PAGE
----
We launched our new website over the summer, and we hope you’ll visit and return often to find out about all of the faculty, student, and visiting artist events and exhibitions this year. We hope you will look to us as a place of enlightenment and enjoyment in the coming months.
As winter sets in, the Center for the Arts heats up with many events and experiences designed to inspire, entertain, provoke and delight. We are welcoming two groups who, like the CFA, are also celebrating their 40th anniversary. The first is Margaret Jenkins Dance Company, one of the San Francisco Bay Area’s premier dance companies that will perform the New England premiere of Times Bones, an enthralling work that features music by Paul Dresher and poetry by Michael Palmer. Jenkins is one of this country’s master choreographers with an astonishing body of work and we are delighted to be bringing her company to Connecticut. We are also bringing members of Sweet Honey in the Rock to Wesleyan. For four decades, this Grammy Award-winning all female African American a cappella group has brought joy to audiences around the world. Three members of Sweet Honey will be teaching workshops that will culminate in a showing on April 17. This is an extraordinary opportunity for both singers and non-singers to enter into their creation and performance practice. Other highlights of the spring include the first major solo exhibition in the U.S. by Paris-based American artist Evan Roth, whose work lives at the intersection of viral media and art, graffiti and technology. You’ll also have the opportunity to hear Ukranian Vadym Kholodenko, winner of the prestigious Van Cliburn International Piano Competition, play a program that includes Frédéric Chopin, Johannes Brahms, and Nikolai Medtner. Wesleyan’s Music Department will host the 28th conference of the Society for Electro-Acoustic Music in the United States, which will feature a series of concerts where you can immerse yourself in new music by American composers. And Associate Professor of Dance Nicole Stanton will premiere the work Threshold Sites: Feast, which explores how we experience and enact our own corporeality, and how that impacts the way we experience our communities and our environments. At the end of the semester, you’ll have the chance to see the culminating works created by Wesleyan students, and be able to put your finger on the pulse of the current generation of art makers. Highlights include a production of Slawomir Mrozek’s Vatzlav, directed by Lily Whitsitt ’06; thesis performances in music and dance; and three weeks of thesis exhibitions by studio art majors. We have a rich and expansive spring planned for you. Please join us as often as you can.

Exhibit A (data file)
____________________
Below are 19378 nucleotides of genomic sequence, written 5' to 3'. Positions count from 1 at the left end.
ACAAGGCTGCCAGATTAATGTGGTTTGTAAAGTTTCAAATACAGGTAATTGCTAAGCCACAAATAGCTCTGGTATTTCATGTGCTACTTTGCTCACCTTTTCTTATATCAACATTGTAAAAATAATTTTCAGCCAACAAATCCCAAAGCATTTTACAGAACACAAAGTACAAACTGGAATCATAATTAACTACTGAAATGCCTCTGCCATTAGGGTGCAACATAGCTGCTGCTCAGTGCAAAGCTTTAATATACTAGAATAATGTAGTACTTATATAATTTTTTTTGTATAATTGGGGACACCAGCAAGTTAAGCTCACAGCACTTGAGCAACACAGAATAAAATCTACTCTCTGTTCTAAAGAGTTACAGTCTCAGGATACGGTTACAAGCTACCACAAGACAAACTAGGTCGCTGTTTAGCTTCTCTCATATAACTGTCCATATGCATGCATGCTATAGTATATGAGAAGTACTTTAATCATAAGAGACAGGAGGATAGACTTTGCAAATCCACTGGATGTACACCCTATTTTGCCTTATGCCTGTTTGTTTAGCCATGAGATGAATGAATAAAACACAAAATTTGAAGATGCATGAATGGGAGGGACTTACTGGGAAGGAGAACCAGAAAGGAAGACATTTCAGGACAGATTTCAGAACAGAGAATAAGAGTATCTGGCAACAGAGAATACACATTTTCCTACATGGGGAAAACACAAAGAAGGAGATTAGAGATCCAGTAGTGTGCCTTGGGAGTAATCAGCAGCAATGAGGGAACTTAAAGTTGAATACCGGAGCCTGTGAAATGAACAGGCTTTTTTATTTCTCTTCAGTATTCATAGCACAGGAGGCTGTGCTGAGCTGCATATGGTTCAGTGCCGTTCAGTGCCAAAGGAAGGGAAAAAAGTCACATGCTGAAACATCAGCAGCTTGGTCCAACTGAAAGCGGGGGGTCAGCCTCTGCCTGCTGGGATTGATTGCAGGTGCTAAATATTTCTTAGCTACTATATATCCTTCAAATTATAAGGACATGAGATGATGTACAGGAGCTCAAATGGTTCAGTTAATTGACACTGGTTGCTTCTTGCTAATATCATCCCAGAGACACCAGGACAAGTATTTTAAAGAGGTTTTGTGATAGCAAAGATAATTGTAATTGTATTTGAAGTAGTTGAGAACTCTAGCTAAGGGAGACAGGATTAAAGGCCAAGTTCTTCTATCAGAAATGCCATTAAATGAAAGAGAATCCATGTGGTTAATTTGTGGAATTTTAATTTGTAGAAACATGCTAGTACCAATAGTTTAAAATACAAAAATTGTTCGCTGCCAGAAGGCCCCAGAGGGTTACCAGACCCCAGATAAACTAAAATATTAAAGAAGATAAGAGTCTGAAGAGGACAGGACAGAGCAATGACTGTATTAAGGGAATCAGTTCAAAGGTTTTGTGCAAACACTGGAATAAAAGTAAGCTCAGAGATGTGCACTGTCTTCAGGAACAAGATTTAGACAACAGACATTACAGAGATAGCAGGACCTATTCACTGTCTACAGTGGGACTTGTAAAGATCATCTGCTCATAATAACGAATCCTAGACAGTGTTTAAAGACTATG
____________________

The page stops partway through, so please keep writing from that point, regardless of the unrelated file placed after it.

CFA Arts Administration Intern Chloe Jones ’15 discusses the Juice Vocal Ensemble, who make their Connecticut debut onSaturday, November 9, 2013 at 8pm in Crowell Concert Hall. There will be a free sing along with Juice Vocal Ensemble on Friday, November 8, 2013 at 4:15pm in the Daltry Room (Music Rehearsal Hall 003) .
Are you in an a cappella group on campus? Do you sing in a band or a choir or maybe just in the shower? Did you dream of growing up to be a rock star? Maybe you still do. Whoever you are, if you love to sing, come join Juice Vocal Ensemble this Friday, November 8, 2013 at 4:15pm in the Daltry Room (Music Rehearsal Hall 003), 60 Wyllys Avenue, Middletown for a free sing-a-long.
Juice Vocal Ensemble is an experimental a cappella trio out of London. Featuring sopranos Anna Snow and Sarah Dacey, and alto Kerry Andrew, the group mixes contemporary classical with folk, jazz, pop, electronica, and world music. Their debut album Songspin (2011) won an Independent Music Award for “Best Contemporary Classical Album” in May 2012.